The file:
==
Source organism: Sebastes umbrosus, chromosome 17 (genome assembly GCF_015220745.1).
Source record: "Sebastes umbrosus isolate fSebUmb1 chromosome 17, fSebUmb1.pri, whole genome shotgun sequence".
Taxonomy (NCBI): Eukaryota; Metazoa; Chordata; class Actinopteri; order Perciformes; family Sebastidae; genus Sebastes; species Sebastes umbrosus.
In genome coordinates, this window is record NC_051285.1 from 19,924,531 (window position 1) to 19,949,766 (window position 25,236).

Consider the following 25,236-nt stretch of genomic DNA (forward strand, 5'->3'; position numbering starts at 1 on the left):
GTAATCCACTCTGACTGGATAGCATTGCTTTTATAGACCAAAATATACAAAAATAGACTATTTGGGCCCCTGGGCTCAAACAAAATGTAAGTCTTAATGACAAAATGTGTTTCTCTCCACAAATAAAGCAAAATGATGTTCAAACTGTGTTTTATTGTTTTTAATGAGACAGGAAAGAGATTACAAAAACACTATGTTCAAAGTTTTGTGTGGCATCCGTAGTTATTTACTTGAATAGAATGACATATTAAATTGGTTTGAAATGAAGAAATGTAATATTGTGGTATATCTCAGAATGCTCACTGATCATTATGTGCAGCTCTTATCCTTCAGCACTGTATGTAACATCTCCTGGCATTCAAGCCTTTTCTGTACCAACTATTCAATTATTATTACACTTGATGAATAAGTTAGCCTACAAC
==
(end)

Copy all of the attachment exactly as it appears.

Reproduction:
Source organism: Sebastes umbrosus, chromosome 17 (genome assembly GCF_015220745.1).
Source record: "Sebastes umbrosus isolate fSebUmb1 chromosome 17, fSebUmb1.pri, whole genome shotgun sequence".
Taxonomy (NCBI): Eukaryota; Metazoa; Chordata; class Actinopteri; order Perciformes; family Sebastidae; genus Sebastes; species Sebastes umbrosus.
In genome coordinates, this window is record NC_051285.1 from 19,924,531 (window position 1) to 19,949,766 (window position 25,236).

Consider the following 25,236-nt stretch of genomic DNA (forward strand, 5'->3'; position numbering starts at 1 on the left):
GTAATCCACTCTGACTGGATAGCATTGCTTTTATAGACCAAAATATACAAAAATAGACTATTTGGGCCCCTGGGCTCAAACAAAATGTAAGTCTTAATGACAAAATGTGTTTCTCTCCACAAATAAAGCAAAATGATGTTCAAACTGTGTTTTATTGTTTTTAATGAGACAGGAAAGAGATTACAAAAACACTATGTTCAAAGTTTTGTGTGGCATCCGTAGTTATTTACTTGAATAGAATGACATATTAAATTGGTTTGAAATGAAGAAATGTAATATTGTGGTATATCTCAGAATGCTCACTGATCATTATGTGCAGCTCTTATCCTTCAGCACTGTATGTAACATCTCCTGGCATTCAAGCCTTTTCTGTACCAACTATTCAATTATTATTACACTTGATGAATAAGTTAGCCTACAAC